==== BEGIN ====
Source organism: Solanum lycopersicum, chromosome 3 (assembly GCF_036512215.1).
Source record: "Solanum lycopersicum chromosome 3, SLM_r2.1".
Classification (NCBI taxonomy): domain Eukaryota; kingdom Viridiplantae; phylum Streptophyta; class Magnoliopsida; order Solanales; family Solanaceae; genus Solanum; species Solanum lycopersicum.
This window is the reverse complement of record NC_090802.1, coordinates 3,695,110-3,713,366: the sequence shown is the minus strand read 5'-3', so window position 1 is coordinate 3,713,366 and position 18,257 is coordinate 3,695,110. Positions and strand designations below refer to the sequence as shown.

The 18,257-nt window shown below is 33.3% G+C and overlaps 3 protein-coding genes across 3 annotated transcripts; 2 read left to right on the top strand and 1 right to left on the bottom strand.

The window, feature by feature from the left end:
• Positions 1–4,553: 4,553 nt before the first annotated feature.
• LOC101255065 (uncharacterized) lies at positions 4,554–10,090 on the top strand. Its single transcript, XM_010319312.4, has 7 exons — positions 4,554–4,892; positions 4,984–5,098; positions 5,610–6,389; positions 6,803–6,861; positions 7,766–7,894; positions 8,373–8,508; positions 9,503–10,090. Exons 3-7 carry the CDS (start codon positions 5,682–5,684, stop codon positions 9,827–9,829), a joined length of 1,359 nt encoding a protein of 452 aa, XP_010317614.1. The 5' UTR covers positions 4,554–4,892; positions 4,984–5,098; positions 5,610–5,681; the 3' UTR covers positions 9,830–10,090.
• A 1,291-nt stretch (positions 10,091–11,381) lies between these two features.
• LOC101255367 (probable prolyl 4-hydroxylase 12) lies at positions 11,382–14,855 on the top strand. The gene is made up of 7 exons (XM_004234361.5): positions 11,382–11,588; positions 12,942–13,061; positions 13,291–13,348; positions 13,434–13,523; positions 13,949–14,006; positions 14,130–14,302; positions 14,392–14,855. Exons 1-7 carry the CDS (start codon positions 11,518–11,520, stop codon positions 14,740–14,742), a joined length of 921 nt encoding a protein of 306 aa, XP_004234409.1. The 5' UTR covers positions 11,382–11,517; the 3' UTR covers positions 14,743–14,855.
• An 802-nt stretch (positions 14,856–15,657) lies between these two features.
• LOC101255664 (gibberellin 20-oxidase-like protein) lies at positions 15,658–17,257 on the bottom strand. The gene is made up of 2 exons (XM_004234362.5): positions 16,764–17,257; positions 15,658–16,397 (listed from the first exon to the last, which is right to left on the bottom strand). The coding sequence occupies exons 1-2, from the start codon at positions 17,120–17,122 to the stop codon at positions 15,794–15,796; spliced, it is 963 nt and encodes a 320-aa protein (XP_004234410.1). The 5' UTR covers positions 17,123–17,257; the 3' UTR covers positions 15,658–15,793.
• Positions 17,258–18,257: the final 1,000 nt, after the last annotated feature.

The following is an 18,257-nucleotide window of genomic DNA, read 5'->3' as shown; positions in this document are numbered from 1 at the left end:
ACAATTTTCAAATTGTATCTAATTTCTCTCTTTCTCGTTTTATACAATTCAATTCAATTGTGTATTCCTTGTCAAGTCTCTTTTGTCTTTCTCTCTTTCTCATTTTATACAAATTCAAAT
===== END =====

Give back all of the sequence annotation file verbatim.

Source organism: Solanum lycopersicum, chromosome 3 (assembly GCF_036512215.1).
Source record: "Solanum lycopersicum chromosome 3, SLM_r2.1".
Classification (NCBI taxonomy): domain Eukaryota; kingdom Viridiplantae; phylum Streptophyta; class Magnoliopsida; order Solanales; family Solanaceae; genus Solanum; species Solanum lycopersicum.
This window is the reverse complement of record NC_090802.1, coordinates 3,695,110-3,713,366: the sequence shown is the minus strand read 5'-3', so window position 1 is coordinate 3,713,366 and position 18,257 is coordinate 3,695,110. Positions and strand designations below refer to the sequence as shown.

The 18,257-nt window shown below is 33.3% G+C and overlaps 3 protein-coding genes across 3 annotated transcripts; 2 read left to right on the top strand and 1 right to left on the bottom strand.

The window, feature by feature from the left end:
• Positions 1–4,553: 4,553 nt before the first annotated feature.
• LOC101255065 (uncharacterized) lies at positions 4,554–10,090 on the top strand. Its single transcript, XM_010319312.4, has 7 exons — positions 4,554–4,892; positions 4,984–5,098; positions 5,610–6,389; positions 6,803–6,861; positions 7,766–7,894; positions 8,373–8,508; positions 9,503–10,090. Exons 3-7 carry the CDS (start codon positions 5,682–5,684, stop codon positions 9,827–9,829), a joined length of 1,359 nt encoding a protein of 452 aa, XP_010317614.1. The 5' UTR covers positions 4,554–4,892; positions 4,984–5,098; positions 5,610–5,681; the 3' UTR covers positions 9,830–10,090.
• A 1,291-nt stretch (positions 10,091–11,381) lies between these two features.
• LOC101255367 (probable prolyl 4-hydroxylase 12) lies at positions 11,382–14,855 on the top strand. The gene is made up of 7 exons (XM_004234361.5): positions 11,382–11,588; positions 12,942–13,061; positions 13,291–13,348; positions 13,434–13,523; positions 13,949–14,006; positions 14,130–14,302; positions 14,392–14,855. Exons 1-7 carry the CDS (start codon positions 11,518–11,520, stop codon positions 14,740–14,742), a joined length of 921 nt encoding a protein of 306 aa, XP_004234409.1. The 5' UTR covers positions 11,382–11,517; the 3' UTR covers positions 14,743–14,855.
• An 802-nt stretch (positions 14,856–15,657) lies between these two features.
• LOC101255664 (gibberellin 20-oxidase-like protein) lies at positions 15,658–17,257 on the bottom strand. The gene is made up of 2 exons (XM_004234362.5): positions 16,764–17,257; positions 15,658–16,397 (listed from the first exon to the last, which is right to left on the bottom strand). The coding sequence occupies exons 1-2, from the start codon at positions 17,120–17,122 to the stop codon at positions 15,794–15,796; spliced, it is 963 nt and encodes a 320-aa protein (XP_004234410.1). The 5' UTR covers positions 17,123–17,257; the 3' UTR covers positions 15,658–15,793.
• Positions 17,258–18,257: the final 1,000 nt, after the last annotated feature.

The following is an 18,257-nucleotide window of genomic DNA, read 5'->3' as shown; positions in this document are numbered from 1 at the left end:
ACAATTTTCAAATTGTATCTAATTTCTCTCTTTCTCGTTTTATACAATTCAATTCAATTGTGTATTCCTTGTCAAGTCTCTTTTGTCTTTCTCTCTTTCTCATTTTATACAAATTCAAAT